Belgium has a "new" beer, and it's an interesting one. "Seefbier" was
launched in Belgium in March, and what was projected as a
seven-month supply sold out in two weeks!
The driving force behind Seefbier is former Duvel/Moortgat Marketing
Director Johan Van Dyck, with his Antwerpse Brouw Compagnie.
Van Dyck, who lives in Antwerp, became intrigued-even obsessed,
he might tell you-with finding the recipe for a style of beer that was
said to be the most popular one in the city from around 1800 to about
Seefbier is mentioned numerous times in local historical records.
An 1863 account called it a "white beer that foamed like champagne,
and went to and the head like port." A 1904 account said that it was
a "Poor man's champagne."
An area of Antwerp called the Seefhoek was actually named after
Seefbier: "In those days, this was the area where all the nightlife,
dance halls and bars were located. Since a beer was at that time
synonymous with Seef, that part of town was nicknamed the beer
area, or Seefhoek," Van Dyck remarked. "In fact, that area is still
called the Seefhoek!" he added.
Van Dyck told me during a recent interview: "I searched for two
years to find a recipe. I searched the city archives, old newspapers,
talked with descendants of old brewing families, and even
interviewed elderly people in retirement homes, hoping to find an
old brewer. I finally found a brewer's handwritten notes. At that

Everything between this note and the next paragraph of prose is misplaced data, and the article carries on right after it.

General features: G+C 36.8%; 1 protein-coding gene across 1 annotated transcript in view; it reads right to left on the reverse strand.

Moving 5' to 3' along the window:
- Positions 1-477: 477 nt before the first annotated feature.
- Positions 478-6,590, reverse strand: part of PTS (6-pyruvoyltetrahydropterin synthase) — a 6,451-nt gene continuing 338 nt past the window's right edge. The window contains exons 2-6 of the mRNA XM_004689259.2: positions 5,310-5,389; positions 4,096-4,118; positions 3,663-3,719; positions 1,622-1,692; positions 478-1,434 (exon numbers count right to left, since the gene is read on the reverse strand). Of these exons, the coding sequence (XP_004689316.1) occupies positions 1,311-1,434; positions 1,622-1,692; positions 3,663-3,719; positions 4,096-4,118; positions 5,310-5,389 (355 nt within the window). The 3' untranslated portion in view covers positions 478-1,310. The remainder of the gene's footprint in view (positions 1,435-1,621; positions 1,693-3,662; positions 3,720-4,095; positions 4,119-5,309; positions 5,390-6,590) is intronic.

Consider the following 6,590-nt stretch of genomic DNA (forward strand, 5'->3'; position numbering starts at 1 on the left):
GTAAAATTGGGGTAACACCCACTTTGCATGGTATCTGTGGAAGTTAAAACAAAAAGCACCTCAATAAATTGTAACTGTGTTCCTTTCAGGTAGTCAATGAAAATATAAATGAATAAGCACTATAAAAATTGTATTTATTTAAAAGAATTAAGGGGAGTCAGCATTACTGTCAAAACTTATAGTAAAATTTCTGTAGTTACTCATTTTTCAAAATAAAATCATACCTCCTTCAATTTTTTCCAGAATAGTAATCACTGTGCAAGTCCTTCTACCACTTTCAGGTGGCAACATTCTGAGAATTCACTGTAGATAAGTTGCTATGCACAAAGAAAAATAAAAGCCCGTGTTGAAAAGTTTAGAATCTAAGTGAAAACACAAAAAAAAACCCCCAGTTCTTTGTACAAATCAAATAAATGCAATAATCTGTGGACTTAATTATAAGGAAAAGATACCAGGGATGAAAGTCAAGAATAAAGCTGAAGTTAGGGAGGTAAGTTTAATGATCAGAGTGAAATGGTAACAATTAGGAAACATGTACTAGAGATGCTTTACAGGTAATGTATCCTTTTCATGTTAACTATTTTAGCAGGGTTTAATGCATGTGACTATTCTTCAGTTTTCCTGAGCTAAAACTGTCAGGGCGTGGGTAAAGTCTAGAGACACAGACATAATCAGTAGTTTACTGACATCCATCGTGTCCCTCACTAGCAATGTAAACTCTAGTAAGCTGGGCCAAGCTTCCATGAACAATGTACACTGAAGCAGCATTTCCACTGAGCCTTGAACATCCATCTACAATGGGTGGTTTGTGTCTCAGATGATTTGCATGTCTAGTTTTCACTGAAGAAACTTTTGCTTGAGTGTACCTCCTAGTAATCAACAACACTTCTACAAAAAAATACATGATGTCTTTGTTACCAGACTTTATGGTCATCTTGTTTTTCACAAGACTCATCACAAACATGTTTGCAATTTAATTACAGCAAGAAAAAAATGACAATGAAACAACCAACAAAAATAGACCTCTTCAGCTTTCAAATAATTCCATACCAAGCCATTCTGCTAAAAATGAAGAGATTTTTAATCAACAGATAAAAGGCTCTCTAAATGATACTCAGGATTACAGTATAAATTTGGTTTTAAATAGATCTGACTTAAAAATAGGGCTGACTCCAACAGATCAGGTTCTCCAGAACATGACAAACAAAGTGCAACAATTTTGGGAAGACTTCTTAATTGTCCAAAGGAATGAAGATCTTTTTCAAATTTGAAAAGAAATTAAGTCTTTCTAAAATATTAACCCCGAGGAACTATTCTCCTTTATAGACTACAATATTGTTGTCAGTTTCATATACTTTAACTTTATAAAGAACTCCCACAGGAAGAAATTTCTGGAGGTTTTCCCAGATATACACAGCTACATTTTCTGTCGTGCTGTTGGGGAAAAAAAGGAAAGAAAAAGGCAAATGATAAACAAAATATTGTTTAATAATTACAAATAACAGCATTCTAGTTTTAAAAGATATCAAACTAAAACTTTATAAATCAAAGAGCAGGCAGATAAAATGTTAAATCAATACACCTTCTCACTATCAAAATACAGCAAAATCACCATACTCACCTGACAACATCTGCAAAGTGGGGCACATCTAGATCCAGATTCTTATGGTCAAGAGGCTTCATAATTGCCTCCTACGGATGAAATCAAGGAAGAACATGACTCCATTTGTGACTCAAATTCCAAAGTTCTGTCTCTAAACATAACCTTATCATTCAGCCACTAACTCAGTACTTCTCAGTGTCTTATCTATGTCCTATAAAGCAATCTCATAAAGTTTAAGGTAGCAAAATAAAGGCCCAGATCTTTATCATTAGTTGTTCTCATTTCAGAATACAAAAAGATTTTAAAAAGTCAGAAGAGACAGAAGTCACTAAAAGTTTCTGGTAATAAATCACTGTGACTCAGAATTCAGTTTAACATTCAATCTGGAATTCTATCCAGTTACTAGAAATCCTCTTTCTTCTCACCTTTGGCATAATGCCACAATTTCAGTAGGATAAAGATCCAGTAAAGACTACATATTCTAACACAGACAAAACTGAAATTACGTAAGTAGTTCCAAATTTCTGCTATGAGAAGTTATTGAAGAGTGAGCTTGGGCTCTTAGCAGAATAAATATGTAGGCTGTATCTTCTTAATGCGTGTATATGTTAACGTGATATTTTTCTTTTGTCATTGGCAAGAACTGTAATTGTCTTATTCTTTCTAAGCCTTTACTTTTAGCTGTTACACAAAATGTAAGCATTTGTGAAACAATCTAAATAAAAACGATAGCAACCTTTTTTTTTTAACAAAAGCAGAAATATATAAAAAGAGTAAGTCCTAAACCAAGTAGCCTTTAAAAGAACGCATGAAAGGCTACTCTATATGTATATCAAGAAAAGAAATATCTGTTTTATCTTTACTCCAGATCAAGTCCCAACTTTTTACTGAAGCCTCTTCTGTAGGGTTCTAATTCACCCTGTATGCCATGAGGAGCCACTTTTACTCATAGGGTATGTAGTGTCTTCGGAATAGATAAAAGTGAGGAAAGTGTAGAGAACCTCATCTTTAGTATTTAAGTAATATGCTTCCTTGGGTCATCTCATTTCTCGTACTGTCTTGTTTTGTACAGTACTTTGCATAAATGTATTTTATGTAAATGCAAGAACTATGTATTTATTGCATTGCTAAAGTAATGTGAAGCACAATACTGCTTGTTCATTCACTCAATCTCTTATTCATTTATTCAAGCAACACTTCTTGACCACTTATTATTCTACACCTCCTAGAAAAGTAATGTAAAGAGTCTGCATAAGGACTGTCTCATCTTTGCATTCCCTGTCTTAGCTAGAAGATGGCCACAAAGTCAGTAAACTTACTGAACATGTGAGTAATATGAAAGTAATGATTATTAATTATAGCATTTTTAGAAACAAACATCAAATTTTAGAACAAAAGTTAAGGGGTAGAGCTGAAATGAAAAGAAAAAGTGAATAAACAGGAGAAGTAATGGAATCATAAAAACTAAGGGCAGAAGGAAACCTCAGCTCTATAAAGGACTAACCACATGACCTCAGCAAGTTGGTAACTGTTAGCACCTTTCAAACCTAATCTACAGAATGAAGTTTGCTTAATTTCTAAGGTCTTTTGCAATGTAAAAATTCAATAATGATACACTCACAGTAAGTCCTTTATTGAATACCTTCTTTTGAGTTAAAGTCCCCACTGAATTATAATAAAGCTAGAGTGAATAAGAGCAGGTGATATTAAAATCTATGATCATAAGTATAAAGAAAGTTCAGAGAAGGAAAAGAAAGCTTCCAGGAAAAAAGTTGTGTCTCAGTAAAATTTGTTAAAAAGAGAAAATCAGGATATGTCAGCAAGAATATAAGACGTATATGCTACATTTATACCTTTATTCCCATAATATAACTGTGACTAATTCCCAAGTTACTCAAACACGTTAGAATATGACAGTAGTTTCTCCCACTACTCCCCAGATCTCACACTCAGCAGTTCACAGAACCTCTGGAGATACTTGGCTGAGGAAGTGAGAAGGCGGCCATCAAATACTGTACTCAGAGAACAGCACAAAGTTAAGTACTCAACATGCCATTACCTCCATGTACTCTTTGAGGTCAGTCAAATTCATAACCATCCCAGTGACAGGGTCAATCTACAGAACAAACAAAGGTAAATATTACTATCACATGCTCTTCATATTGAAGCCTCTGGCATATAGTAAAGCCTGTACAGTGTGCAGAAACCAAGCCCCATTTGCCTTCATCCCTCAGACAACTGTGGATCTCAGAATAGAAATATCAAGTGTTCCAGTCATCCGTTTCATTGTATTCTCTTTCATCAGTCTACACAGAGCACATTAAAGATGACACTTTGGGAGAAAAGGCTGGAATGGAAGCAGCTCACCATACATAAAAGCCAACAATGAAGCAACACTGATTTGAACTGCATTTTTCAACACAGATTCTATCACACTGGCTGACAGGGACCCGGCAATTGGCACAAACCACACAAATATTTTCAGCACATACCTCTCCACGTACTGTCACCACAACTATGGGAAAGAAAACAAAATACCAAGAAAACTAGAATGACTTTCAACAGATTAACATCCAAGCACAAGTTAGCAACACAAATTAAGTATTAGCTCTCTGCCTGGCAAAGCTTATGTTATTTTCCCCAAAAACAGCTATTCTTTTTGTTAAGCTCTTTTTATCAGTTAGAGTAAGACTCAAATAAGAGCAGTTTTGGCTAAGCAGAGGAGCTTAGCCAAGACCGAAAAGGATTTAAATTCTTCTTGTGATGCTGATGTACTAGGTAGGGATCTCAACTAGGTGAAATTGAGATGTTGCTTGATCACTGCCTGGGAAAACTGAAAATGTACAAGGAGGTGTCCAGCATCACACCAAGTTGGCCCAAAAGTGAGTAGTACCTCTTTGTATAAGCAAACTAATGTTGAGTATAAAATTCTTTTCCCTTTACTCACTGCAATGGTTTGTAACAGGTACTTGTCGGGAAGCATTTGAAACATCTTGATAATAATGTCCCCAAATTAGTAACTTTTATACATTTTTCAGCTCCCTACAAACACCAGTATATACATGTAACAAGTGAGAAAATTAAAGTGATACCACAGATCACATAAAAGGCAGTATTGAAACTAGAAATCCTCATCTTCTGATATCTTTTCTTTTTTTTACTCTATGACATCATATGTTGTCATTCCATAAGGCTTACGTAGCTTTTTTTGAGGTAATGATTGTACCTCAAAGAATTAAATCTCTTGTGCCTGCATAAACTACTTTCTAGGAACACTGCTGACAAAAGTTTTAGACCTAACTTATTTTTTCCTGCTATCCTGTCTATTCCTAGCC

point, I knew I needed help to translate this old recipe to modern
Van Dyck contacted Professor Freddy Delvaux and his son Filip
of the Catholic University of Leuven. Both men are highly respected
scientists in the field of brewing in Belgium, especially in the area of
fermentation. Both agreed to help analyze the recipe and help recreate
buckwheat, oats, malted barley, and Belgian hops, as well as a
historic yeast strain. It is a very cloudy beer, somewhat akin to
a witbier, but without spicing. It’s also a bit stronger, at 6.5% abv.”
beer trends in Belgium: everybody is now making extra hopped,
high ABV beers, or other more 'experienced' beers such as sour
brews. Seefbeer is the complete opposite: instead of an complex
or extreme 'sipping' beer, it is a very mild, soft and balanced brew,
with a subtle taste and similar aromas. The bitterness is even lower
that a standard Belgian lager, at 17 ibu."
and found it an interesting, refreshing brew. But that was a long
weekend with many beers, so I decided to taste it again. Last night.
It is indeed as I remembered, an easy-drinking, cloudy, refreshing
brew with notes of citrus, other fruitiness and light spicing.
See: Seefbier for more info.